IBM Scientists Demonstrates “Computational Memory”

IBM Scientists Demonstrates Computational Memory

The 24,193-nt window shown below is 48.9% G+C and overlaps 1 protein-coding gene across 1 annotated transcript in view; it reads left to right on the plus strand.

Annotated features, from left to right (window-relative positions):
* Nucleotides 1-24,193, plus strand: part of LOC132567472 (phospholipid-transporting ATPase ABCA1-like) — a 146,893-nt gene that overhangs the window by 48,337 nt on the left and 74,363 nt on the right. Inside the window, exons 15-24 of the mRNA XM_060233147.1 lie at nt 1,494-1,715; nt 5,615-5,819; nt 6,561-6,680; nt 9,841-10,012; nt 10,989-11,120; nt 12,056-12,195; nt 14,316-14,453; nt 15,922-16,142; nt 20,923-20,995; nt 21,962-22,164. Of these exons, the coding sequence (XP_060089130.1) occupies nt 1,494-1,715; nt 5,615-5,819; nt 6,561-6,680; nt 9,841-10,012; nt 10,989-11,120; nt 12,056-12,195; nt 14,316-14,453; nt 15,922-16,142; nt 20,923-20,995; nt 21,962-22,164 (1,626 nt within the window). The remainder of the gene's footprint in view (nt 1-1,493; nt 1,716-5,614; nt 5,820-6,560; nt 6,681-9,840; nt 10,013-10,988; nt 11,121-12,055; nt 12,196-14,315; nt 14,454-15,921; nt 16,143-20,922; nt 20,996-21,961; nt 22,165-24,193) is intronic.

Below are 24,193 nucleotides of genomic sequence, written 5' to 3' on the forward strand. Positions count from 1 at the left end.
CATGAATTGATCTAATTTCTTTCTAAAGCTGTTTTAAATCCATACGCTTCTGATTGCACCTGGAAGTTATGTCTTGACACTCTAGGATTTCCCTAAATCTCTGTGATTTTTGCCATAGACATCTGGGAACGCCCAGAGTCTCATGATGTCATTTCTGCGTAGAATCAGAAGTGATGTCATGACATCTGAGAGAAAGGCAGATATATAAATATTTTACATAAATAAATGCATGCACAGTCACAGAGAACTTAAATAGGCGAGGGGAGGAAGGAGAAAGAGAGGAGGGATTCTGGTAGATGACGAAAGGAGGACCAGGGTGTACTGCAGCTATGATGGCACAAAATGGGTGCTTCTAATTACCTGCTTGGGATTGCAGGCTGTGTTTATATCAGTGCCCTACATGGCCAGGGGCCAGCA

“In-memory computing” or “computational memory” is an emerging concept that uses the physical properties of memory devices for both storing and processing information. They are named von Neumann systems in honor of physicist and computer scientist John von Neumann who was a pioneer in modern digital computing. Ordinary desktop computers, laptops and even smartphones transfer data back and forth between memory and the computing unit, consequently making them slower and less energy efficient. A team from IBM Research indicates that they have made a breakthrough in computational memory by successfully using one million phase change memory (PCM) devices to run an unsupervised machine learning algorithm. “This prototype technology is expected to yield 200x improvements in both speed and energy efficiency, making it highly suitable for enabling ultra-dense, low-power, and massively-parallel computing systems for applications in AI,” according to a post on IBM Research’s. The ability to complete computations faster will, clearly, benefit over all computer performance. For IBM, that means better computing power for AI applications. “This is an important step forward in our research of the physics of AI, which explores new hardware materials, devices and architectures” IBM Fellow and co-author of the study Evangelos Eleftheriou said in a statement quoted in the blog. Computational memory introduces an opportunity for a more “real-time” processing of information; a much-needed improvement in today’s world, where more companies are putting a premium on data analytics. At the same time, Amazon and Google place AI at the center of their business, faster computing for AI applications is indeed a welcomed development. According to IBM, in-memory computing is key. “Memory has so far been viewed as a place where we merely store information. But in this work, we conclusively show how we can exploit the physics of these memory devices to also perform a rather high-level computational primitive,” lead author Abu Sebastian said. “The result of the computation is also stored in the memory devices, and in this sense the concept is loosely inspired by how the brain computes.”